2.2. Macrophage Role in Virus Dissemination

Despite being a major virus elimination tool of the immune system, under certain conditions, macrophages can be infected by the virus, and, by becoming the virus repository, spread the virus, and exacerbate the infection. This requires the virus to assure the longevity of the host macrophages (by turning off the cell death program) and reprogramming or escaping their anti-viral response [43]. Klepper and Branch [44] list the mutations in many human and animal viruses, such as influenza virus, rabies virus, dengue, lymphocytic choriomeningitis virus (LCMV), feline coronaviruses (FCoV), Theiler’s murine encephalomyelitis virus (TMEV), human immunodeficiency virus type-1 (HIV-1), and human cytomegalovirus (HCMV), which give them ability to infect and replicate in the macrophages. Currently, over 35 types of viruses, belonging to 13 different families, have been shown to infect and disseminate through monocytes and/or macrophages [45]. Recent studies of the possible induction of diabetes mellitus by the SARS-CoV-2 suggest that SARS-CoV-2-infected monocytes/macrophages may deliver and spread the virus to the pancreas, damaging the pancreatic islets and β-cells [46].

3. The Specificity of Macrophage Response

Although the macrophage response to any infection fits the described above general formula, it greatly varies depending on the type/species of the invading microorganism and the tissue/organ it targets. Below we describe a few examples of such specific responses.

3.1. Fungal Infection

Infection with the opportunistic fungi such as Pneumocystis, Aspergillus, and Cryptococcus may cause life-threatening disease in the lungs (pneumonia, pulmonary aspergillosis, bronchopulmonary aspergillosis (ABPA) in patients with severe asthma or cystic fibrosis, and cryptococcosis, respectively) [47,48]. Although the main target of these fungi is the lungs, some of them can also infect the brain and/or the central nervous system, causing, for example, Cryptococcal meningoencephalitis and neuroaspergillosis. Such fungal infections are especially common in the immune-suppressed HIV/AIDS patients, cancer patients receiving chemotherapy or patients after transplantation who receive anti-rejection immunosuppressive therapies [47,49].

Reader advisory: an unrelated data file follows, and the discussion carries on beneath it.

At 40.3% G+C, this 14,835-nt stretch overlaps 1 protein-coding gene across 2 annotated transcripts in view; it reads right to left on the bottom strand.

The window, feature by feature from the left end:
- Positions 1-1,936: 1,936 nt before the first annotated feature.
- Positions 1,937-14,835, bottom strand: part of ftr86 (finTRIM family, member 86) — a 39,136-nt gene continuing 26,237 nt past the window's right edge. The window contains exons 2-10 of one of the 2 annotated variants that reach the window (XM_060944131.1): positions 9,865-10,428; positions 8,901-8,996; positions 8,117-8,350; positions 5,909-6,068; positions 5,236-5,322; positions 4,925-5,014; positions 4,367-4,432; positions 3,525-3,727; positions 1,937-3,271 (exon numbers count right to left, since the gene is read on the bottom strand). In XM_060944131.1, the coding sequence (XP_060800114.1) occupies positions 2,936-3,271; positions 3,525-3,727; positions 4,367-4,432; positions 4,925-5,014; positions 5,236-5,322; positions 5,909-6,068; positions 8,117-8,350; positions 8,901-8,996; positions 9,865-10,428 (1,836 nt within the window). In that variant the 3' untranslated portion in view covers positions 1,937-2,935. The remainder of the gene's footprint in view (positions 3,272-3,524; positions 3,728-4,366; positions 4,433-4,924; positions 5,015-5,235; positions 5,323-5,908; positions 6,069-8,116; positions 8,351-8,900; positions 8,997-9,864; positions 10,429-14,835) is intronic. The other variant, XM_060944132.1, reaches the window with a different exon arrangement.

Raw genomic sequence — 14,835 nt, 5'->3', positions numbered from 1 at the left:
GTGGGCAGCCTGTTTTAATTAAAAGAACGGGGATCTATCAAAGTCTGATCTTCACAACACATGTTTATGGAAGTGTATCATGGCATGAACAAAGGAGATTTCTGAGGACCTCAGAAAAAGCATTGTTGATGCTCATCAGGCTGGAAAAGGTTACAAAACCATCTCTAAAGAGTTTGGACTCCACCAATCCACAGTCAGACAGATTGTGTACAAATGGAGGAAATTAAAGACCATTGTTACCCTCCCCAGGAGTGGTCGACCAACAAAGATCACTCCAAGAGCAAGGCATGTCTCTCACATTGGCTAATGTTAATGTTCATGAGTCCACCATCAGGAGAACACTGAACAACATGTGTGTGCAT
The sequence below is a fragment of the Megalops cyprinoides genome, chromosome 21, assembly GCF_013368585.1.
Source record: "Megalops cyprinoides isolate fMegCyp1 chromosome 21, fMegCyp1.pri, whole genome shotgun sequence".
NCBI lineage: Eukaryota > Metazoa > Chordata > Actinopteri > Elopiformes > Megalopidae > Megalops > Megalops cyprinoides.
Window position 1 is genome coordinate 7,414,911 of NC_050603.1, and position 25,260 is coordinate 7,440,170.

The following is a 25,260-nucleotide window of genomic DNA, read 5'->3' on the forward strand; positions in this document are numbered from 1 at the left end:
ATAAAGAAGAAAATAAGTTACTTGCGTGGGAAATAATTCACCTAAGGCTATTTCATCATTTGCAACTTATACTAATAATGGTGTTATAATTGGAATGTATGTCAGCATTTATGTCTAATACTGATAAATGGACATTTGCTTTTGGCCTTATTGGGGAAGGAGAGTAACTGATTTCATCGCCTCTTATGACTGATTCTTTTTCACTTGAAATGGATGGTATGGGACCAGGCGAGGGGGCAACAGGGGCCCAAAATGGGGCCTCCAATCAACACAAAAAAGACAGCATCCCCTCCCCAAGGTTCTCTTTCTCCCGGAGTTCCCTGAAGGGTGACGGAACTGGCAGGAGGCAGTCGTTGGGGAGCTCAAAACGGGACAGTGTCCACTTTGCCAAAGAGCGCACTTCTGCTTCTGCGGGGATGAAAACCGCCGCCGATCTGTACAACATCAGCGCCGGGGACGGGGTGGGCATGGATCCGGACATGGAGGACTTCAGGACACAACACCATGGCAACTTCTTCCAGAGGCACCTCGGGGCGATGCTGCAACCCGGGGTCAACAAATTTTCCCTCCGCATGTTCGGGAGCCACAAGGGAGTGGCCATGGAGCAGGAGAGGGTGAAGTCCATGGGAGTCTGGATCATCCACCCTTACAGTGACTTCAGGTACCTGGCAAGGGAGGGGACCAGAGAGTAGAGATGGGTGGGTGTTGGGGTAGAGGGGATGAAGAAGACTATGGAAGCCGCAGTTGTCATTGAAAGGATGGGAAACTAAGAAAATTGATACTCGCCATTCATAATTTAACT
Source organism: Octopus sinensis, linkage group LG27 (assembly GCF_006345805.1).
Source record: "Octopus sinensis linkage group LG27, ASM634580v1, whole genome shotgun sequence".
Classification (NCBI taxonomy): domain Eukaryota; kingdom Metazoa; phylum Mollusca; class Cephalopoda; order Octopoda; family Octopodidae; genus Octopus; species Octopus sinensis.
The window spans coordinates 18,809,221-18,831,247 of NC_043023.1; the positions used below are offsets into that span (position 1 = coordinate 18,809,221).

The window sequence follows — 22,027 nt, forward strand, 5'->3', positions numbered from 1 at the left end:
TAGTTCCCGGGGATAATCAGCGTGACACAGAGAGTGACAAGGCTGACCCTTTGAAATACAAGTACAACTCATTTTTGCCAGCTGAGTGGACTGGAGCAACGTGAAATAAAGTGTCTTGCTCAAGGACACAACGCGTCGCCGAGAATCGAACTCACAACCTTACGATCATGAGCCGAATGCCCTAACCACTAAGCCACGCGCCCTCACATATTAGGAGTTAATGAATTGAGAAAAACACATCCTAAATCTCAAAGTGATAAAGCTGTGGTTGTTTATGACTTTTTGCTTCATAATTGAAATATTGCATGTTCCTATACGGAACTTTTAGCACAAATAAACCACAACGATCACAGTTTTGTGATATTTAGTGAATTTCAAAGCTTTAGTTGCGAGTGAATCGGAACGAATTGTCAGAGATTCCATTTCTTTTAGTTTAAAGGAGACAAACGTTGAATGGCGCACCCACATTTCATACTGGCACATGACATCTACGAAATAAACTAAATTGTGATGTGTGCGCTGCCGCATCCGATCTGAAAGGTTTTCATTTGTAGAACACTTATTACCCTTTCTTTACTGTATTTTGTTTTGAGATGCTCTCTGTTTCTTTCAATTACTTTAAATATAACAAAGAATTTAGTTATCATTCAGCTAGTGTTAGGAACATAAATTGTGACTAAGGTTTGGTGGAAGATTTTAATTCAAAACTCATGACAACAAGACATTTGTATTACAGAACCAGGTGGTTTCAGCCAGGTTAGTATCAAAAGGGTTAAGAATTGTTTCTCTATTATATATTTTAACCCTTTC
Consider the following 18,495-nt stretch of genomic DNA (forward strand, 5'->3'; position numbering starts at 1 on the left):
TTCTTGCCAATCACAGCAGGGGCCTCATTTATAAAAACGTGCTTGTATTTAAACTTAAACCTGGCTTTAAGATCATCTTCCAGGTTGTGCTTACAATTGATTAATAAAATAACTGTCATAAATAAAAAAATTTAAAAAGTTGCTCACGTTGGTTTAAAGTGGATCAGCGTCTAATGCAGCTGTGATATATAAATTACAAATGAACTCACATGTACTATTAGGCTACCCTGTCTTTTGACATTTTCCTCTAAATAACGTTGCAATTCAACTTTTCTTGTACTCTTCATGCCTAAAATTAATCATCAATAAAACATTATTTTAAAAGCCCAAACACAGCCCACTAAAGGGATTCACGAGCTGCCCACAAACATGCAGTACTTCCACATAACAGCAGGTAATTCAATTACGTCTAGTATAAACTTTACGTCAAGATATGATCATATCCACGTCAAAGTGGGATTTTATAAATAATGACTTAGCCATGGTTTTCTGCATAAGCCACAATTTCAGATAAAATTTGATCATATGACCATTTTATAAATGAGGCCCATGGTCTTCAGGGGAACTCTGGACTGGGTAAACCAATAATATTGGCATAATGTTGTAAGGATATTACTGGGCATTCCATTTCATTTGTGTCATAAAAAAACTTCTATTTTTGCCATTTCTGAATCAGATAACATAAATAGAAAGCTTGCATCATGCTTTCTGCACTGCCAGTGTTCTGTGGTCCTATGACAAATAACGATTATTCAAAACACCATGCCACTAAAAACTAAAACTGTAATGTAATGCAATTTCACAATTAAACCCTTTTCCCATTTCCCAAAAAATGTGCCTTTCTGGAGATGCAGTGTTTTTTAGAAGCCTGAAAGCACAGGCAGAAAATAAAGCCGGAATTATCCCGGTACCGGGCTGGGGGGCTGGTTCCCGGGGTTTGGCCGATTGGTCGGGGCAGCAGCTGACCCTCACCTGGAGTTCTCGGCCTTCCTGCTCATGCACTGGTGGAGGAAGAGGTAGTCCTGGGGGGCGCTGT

Characteristic for a specific fungus molecules belonging to the pathogen-associated molecular patterns (PAMPs) are recognized by the macrophages (or/and other immune cells of the innate immune system) by the pattern recognition receptors (PRRs), such as C-type lectin receptors (CLRs), Toll-like receptors (TLRs), and NOD-like receptors (NLRs). For example, Aspergillus fumigatus is recognized by Dectin-1 and TLR receptors [50]. These authors showed that the alveolar macrophages from Dectin-1- deficient mice showed impaired fungal uptake. Binding of the fungus to one (or several) of these receptors present on the macrophage surface activates a cascade of PAMP-response signaling, such as, for example, the authophagy pathway. Bhatia et al. [50] showed that the infection with A. fumigatus induces alveolar macrophages to express Arginase 1 (Arg1), that is a marker of M2 macrophages, a novel mammalian lectin Ym1, and mannose receptor C type 1 (MRC1) CD206. They concluded that, at least in mice, the M2 macrophages are crucial players in defense against A. fumigatus infection [50].